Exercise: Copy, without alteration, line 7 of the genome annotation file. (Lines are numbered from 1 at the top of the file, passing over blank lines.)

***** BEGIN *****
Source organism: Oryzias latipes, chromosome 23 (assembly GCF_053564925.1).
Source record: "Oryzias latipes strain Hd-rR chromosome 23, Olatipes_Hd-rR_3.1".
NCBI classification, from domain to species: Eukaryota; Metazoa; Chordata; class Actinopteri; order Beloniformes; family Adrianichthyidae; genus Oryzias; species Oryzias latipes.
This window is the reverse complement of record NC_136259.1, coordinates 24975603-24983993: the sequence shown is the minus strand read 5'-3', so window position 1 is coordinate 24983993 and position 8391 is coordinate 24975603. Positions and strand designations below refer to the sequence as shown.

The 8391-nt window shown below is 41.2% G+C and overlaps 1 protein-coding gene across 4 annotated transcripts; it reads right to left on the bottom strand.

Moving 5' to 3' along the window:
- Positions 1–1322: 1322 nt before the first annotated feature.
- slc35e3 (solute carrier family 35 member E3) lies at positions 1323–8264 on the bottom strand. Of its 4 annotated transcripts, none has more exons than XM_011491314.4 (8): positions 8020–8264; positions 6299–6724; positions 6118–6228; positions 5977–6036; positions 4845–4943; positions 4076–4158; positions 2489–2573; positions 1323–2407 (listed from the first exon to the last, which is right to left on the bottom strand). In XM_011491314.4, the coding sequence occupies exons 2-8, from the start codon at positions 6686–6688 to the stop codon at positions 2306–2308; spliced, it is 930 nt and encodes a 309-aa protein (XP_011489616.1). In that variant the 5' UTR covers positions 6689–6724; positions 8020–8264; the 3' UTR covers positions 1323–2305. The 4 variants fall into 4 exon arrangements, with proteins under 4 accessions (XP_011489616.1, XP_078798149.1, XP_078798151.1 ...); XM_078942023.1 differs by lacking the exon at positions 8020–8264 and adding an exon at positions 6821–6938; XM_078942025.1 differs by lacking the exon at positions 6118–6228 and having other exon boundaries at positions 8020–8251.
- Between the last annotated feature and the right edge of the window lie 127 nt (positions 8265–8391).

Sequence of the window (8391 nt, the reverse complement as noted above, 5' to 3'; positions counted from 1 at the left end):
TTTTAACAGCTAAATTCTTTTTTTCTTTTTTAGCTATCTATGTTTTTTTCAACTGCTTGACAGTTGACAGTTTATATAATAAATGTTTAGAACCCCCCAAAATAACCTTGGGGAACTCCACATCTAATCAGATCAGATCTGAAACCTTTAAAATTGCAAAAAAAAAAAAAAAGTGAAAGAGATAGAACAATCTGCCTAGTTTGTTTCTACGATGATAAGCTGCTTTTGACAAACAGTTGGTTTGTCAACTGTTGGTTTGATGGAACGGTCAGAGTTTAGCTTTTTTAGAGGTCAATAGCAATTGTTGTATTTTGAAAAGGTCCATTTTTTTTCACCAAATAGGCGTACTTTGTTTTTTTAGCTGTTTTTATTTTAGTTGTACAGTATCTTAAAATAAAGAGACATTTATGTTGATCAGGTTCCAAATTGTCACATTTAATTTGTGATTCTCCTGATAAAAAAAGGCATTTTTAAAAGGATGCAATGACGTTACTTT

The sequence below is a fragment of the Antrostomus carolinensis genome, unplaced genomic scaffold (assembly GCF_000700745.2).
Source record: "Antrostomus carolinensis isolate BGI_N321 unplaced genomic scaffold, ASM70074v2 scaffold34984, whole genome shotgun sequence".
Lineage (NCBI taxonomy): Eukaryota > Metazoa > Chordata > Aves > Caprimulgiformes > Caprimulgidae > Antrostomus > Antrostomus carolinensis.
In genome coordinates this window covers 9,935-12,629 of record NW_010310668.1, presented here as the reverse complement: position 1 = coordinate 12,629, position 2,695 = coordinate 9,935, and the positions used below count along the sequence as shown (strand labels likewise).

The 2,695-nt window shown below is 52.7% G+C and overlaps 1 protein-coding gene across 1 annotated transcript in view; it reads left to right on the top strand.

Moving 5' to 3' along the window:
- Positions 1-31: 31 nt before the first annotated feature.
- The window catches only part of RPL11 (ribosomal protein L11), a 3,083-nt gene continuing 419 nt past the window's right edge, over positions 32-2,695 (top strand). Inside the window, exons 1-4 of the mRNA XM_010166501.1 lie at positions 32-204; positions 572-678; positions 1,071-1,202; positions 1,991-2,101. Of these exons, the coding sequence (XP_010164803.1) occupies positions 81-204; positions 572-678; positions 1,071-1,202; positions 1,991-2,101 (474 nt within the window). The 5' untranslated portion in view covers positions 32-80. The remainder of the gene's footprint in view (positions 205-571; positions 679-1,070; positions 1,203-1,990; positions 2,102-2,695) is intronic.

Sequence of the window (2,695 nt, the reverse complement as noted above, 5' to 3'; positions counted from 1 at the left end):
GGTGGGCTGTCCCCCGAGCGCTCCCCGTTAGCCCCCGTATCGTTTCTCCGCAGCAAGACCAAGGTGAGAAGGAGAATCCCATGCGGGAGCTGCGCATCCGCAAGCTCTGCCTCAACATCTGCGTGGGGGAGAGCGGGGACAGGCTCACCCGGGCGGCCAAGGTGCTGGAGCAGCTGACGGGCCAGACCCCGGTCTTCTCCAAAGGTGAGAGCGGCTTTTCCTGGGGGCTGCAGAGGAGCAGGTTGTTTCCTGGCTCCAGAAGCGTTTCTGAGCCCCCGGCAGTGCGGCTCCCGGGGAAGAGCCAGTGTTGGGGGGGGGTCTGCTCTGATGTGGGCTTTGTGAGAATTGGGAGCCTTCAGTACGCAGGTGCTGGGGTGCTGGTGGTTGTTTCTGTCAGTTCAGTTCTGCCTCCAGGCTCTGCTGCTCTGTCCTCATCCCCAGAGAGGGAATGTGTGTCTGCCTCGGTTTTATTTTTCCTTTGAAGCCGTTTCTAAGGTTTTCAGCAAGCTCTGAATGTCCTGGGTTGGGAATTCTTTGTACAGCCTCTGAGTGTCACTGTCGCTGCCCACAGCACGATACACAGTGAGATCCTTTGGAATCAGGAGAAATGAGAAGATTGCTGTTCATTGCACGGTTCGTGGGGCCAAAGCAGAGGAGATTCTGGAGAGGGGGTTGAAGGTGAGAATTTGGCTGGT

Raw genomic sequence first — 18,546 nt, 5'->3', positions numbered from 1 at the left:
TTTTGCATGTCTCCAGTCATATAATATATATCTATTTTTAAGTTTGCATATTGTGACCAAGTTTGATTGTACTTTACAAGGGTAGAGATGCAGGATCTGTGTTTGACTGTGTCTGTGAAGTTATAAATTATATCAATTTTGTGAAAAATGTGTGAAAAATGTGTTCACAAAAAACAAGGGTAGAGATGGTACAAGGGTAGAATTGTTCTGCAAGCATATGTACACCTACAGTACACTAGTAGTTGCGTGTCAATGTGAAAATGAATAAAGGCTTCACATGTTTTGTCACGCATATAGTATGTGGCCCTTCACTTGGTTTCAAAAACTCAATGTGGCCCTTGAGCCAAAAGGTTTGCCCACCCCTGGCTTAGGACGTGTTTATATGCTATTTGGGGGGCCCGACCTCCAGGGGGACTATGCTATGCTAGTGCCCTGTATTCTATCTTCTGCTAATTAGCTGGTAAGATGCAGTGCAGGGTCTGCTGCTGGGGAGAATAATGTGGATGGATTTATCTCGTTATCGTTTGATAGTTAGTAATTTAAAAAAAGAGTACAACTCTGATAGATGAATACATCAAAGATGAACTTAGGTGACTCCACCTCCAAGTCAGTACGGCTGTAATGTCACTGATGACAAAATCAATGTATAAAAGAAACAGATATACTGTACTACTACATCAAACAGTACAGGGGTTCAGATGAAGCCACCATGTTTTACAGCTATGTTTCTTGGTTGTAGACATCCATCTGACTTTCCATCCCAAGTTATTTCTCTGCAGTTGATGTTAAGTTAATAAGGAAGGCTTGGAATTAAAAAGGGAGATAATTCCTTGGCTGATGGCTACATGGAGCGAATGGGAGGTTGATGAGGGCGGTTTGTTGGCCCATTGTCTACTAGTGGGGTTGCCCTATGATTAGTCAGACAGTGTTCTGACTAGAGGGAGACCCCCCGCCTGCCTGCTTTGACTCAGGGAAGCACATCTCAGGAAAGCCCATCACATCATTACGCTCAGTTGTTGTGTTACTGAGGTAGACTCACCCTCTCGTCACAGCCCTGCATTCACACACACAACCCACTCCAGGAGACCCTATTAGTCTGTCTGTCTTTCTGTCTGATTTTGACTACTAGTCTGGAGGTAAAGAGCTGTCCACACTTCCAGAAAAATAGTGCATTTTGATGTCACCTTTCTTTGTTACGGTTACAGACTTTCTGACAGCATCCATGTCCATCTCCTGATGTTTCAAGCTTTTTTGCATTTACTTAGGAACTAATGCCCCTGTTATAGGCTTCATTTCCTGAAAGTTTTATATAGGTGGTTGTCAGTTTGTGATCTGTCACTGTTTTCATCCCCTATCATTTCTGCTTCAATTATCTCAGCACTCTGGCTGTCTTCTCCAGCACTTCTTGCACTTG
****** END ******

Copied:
- Positions 1–1322: 1322 nt before the first annotated feature.